Time is something most of us don’t have enough of. I could do with several more hours each day to fit everything in,
but when I actually stop and think about it, I’d probably just whizz around like a blue bottomed fly in those hours as well so
maybe it’s a good job I don’t have extra. It was a timely reminder of the importance of slowing down once in a while
when I found myself contemplating a snail crossing my path for a good ten minutes.
My daughter had spotted this particular snail some way off, slowly ambling along.
However, there was no question of us walking around it. “We have to wait for the snail to pass,” I was told, quite firmly.
You know those times when you can sense a meltdown fast approaching if you disagree? It was one of those.
So, we stood there patiently waiting for the snail to make his way across our drive.
To begin with, I was a bit annoyed, thinking of all the things that needed doing, but then it (slowly) dawned on
me that it was actually quite relaxing to do nothing other than just watch this snail. To take in all the colours and
patterns on his shell; to watch it rock side to side gently as it moved. My daughter was completely focussed and it made
me realise that as adults, the times we spend completely engrossed in nature are often few and far between.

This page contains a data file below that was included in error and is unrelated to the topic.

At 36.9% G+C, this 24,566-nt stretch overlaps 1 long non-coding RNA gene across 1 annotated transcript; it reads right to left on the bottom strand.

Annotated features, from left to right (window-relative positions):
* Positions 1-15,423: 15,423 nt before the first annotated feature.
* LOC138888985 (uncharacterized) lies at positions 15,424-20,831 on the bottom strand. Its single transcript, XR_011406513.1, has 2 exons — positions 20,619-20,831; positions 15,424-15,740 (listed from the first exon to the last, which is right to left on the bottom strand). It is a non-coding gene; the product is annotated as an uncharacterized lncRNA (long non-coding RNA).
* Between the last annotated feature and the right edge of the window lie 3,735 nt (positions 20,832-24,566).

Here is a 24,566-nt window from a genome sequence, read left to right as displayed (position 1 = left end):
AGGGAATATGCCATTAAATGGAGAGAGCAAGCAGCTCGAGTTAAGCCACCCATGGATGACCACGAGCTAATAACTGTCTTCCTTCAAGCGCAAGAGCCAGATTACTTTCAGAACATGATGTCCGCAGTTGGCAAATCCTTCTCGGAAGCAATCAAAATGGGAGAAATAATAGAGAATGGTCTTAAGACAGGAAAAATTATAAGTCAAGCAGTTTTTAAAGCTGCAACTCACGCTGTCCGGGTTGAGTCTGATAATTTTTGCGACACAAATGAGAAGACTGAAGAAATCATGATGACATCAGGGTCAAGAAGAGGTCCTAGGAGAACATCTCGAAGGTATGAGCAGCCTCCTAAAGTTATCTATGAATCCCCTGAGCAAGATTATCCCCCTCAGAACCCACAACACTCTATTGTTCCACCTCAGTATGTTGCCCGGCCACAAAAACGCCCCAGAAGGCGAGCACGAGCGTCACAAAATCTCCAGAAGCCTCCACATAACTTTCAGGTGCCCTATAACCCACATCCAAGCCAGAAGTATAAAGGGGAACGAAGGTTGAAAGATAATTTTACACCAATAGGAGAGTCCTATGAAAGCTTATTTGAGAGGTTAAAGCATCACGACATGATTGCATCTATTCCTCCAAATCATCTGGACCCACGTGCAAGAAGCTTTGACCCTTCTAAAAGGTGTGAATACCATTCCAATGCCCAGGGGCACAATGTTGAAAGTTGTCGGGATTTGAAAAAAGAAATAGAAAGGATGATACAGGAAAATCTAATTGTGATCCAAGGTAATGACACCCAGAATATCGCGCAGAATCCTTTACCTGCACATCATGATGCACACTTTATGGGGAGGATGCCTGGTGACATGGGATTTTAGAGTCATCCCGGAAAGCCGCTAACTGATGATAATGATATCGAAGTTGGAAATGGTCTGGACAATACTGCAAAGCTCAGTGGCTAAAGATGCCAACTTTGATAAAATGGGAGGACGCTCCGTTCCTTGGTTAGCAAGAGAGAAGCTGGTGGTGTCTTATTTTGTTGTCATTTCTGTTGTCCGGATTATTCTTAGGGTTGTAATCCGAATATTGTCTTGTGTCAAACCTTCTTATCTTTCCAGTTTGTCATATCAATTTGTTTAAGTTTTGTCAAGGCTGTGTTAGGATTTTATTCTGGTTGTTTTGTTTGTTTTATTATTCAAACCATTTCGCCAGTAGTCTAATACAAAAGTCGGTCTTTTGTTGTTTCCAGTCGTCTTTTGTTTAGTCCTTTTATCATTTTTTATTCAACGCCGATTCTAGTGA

I tend to think of myself as in touch with nature as I spend so much time outside in the garden or allotment but, if I’m entirely honest, a lot of that time I’m not really taking it all in; I’m thinking about the next job
that needs to be done. Therefore, in honour of my completely made up ‘Slow Gardening Movement
(well, we can have it for food and all sorts else, so why not?) this month’s blog is not going to give you
something to do or make in the garden with your children. I challenge you instead to do as little as possible.
Just breathe in a little bit of nature together, wherever you are. Kick off your shoes and socks, sit on the grass and
feel very blade between your toes; lie on your backs and watch the clouds go by.
Go on, try it. You might like it.
And besides, all the jobs that need doing will still be there tomorrow…
Sarah Cossom | The Hop Garden